NCPA - National Center for Policy Analysis

Why Unemployment Is Worse Than You Think

December 26, 2011

The current unemployment rate of 8.6 percent hides the extent of the economic crisis.  The widely quoted rate misses not only the underemployed and discouraged workers, but also major demographic factors.  The large demographic shift that has taken place over the last few decades -- driven by the maturing of the baby boom generation -- now places considerable downward pressure on the unemployment rate, which makes the current malaise look a bit better than it really is, say Ike Brannon, director of economic studies, and Matt Thoman, coordinator of economic studies, at the American Action Forum.

  • The unemployment rate, firstly, fails to account for the older generation of workers in the United States (predominantly baby boomers), who have an increased tendency to accept early retirement or buyout packages when faced with possible layoffs.
  • It also fails to incorporate the large swathes of potential young workers who choose not to enter the labor force due to poor prospects and elect instead to stay in school.
  • When these two factors are integrated into a more comprehensive measure of unemployment such as the Demographically-Adjusted Unemployment Rate (DOUR), it is found that real unemployment is probably closer to 10 percent than 8.6.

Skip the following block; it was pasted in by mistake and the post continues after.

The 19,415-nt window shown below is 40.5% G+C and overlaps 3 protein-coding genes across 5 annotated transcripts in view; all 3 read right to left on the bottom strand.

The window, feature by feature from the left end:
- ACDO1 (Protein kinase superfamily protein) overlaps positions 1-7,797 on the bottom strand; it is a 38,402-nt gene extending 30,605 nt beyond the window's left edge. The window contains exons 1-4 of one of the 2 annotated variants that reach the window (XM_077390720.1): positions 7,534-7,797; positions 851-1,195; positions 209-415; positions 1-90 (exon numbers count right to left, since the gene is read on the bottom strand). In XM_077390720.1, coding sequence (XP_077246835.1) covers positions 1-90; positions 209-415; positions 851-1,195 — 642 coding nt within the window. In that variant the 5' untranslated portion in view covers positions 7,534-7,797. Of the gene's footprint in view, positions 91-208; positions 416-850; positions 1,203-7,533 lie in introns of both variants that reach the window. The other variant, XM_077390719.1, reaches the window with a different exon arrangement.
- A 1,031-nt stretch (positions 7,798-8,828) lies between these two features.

Given this information, America's prospects in emerging quickly and coolly from the recent recession and back to "natural" unemployment levels seem somewhat bleaker.  The nation may be on the cusp of having to accept a higher natural rate of unemployment, as it does not appear that the current rate of employment is moving rapidly towards its pre-recession levels.

It bears mention that this demographic effect that seems to suppress the unemployment rate by approximately 1 percent will wear off with the gradual retirement of the job-secure baby boomers.  At that time, more attention will have to be paid to transitioning younger workers into the job market and maintaining an adequate level of unemployment.

Source: Ike Brannon and Matt Thoman, "Why Unemployment Is Worse Than You Think," The American, December 13, 2011.

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